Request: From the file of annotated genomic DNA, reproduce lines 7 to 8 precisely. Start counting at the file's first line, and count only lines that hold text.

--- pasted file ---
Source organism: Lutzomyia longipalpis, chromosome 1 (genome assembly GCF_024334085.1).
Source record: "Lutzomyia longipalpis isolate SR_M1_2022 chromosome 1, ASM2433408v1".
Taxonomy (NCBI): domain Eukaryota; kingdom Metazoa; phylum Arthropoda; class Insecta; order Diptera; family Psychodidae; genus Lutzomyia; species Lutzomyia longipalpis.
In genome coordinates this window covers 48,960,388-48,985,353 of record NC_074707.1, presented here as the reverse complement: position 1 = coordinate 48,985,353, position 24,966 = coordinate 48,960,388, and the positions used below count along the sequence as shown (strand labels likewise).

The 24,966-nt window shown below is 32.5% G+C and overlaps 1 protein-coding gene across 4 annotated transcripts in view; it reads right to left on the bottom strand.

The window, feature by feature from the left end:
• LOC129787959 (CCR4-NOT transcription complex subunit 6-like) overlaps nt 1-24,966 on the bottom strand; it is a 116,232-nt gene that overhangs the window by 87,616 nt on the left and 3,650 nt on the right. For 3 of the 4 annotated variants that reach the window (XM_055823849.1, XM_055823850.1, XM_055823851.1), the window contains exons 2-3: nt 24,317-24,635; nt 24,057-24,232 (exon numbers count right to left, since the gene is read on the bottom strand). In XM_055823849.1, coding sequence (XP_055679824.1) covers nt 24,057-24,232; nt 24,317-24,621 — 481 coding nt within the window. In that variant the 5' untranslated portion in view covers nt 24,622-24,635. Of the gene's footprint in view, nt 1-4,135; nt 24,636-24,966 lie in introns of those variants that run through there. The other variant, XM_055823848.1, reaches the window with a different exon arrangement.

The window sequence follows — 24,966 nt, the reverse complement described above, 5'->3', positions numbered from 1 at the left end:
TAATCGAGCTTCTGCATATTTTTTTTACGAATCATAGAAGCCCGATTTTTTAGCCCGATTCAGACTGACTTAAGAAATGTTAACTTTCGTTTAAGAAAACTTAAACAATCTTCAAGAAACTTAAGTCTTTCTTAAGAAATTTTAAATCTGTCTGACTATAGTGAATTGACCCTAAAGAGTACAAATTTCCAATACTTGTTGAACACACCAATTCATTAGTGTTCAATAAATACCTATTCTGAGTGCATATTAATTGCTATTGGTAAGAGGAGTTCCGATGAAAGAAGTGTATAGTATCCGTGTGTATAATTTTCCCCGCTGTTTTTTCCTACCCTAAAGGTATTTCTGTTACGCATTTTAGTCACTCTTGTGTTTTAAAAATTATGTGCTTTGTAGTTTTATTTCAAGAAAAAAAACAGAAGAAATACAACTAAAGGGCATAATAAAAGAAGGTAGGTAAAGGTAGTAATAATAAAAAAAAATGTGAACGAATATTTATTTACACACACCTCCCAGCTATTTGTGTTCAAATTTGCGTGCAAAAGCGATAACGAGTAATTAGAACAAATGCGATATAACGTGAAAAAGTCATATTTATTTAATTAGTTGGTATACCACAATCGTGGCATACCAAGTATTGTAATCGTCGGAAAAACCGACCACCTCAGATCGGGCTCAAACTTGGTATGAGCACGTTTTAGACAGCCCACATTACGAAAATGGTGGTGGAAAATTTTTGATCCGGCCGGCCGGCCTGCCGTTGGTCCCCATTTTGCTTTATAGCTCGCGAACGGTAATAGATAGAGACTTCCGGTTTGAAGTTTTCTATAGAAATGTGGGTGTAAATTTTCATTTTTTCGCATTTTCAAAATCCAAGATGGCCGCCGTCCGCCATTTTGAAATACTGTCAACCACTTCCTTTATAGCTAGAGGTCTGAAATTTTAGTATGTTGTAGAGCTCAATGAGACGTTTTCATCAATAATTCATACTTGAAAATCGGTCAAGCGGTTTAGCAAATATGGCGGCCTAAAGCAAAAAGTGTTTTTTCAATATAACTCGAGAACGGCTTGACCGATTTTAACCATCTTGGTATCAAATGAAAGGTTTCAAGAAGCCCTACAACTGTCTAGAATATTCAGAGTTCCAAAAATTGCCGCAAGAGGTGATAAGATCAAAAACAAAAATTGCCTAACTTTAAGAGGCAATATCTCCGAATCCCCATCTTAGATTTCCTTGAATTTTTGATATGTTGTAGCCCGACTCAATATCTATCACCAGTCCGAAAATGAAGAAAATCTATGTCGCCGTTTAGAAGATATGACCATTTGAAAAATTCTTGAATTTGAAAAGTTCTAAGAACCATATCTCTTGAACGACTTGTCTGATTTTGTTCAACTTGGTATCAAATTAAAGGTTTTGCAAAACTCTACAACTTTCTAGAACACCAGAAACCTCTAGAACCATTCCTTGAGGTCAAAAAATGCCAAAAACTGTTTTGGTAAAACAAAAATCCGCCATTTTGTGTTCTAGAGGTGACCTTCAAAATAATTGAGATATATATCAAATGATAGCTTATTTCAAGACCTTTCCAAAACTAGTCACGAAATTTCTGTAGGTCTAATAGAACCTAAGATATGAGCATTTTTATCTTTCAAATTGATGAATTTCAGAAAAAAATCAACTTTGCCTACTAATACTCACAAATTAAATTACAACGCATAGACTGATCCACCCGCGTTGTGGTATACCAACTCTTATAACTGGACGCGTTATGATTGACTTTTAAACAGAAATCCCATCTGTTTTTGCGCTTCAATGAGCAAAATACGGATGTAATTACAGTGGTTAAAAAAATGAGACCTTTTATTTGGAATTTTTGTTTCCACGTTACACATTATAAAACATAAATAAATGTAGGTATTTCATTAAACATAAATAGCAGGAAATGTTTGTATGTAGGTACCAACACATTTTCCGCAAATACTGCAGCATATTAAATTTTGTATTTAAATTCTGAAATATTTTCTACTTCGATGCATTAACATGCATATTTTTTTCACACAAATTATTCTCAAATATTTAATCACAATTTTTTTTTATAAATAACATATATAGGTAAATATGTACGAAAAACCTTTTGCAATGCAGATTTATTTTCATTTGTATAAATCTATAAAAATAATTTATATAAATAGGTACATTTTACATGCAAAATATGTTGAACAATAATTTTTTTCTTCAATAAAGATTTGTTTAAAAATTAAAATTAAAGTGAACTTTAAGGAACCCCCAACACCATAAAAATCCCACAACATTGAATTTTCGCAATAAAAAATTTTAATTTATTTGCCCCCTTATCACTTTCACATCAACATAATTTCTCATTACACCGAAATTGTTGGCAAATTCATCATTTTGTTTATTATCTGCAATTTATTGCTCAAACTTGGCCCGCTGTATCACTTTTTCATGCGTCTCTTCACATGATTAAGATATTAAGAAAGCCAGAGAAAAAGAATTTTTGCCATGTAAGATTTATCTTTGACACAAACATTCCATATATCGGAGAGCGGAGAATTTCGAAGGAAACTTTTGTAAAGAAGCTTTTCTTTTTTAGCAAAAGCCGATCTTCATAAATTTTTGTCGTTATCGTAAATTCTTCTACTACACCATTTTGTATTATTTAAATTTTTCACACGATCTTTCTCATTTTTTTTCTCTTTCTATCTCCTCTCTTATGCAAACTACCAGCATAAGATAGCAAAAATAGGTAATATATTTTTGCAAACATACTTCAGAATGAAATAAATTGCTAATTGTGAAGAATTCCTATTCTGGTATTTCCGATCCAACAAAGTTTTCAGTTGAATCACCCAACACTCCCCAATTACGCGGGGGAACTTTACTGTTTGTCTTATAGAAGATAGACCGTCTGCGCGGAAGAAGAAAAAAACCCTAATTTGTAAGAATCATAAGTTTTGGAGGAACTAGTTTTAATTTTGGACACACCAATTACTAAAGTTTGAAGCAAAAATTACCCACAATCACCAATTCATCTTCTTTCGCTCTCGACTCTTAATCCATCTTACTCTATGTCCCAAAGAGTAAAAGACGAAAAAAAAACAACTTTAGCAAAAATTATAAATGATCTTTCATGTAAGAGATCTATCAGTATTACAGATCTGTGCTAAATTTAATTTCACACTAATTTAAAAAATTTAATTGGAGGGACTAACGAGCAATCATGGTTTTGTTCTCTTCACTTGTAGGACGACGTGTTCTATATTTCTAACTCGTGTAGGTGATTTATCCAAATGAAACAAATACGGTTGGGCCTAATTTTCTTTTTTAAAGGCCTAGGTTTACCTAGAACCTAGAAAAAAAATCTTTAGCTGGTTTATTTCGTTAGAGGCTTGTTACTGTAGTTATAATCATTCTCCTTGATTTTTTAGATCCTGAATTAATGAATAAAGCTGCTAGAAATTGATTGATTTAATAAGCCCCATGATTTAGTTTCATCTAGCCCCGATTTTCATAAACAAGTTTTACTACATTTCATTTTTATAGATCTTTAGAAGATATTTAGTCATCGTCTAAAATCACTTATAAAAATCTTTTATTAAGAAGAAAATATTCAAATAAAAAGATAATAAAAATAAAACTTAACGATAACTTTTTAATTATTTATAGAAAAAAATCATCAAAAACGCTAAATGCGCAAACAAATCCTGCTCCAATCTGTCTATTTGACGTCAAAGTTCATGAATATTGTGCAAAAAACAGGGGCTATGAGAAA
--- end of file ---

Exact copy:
• LOC129787959 (CCR4-NOT transcription complex subunit 6-like) overlaps nt 1-24,966 on the bottom strand; it is a 116,232-nt gene that overhangs the window by 87,616 nt on the left and 3,650 nt on the right. For 3 of the 4 annotated variants that reach the window (XM_055823849.1, XM_055823850.1, XM_055823851.1), the window contains exons 2-3: nt 24,317-24,635; nt 24,057-24,232 (exon numbers count right to left, since the gene is read on the bottom strand). In XM_055823849.1, coding sequence (XP_055679824.1) covers nt 24,057-24,232; nt 24,317-24,621 — 481 coding nt within the window. In that variant the 5' untranslated portion in view covers nt 24,622-24,635. Of the gene's footprint in view, nt 1-4,135; nt 24,636-24,966 lie in introns of those variants that run through there. The other variant, XM_055823848.1, reaches the window with a different exon arrangement.

The window sequence follows — 24,966 nt, the reverse complement described above, 5'->3', positions numbered from 1 at the left end: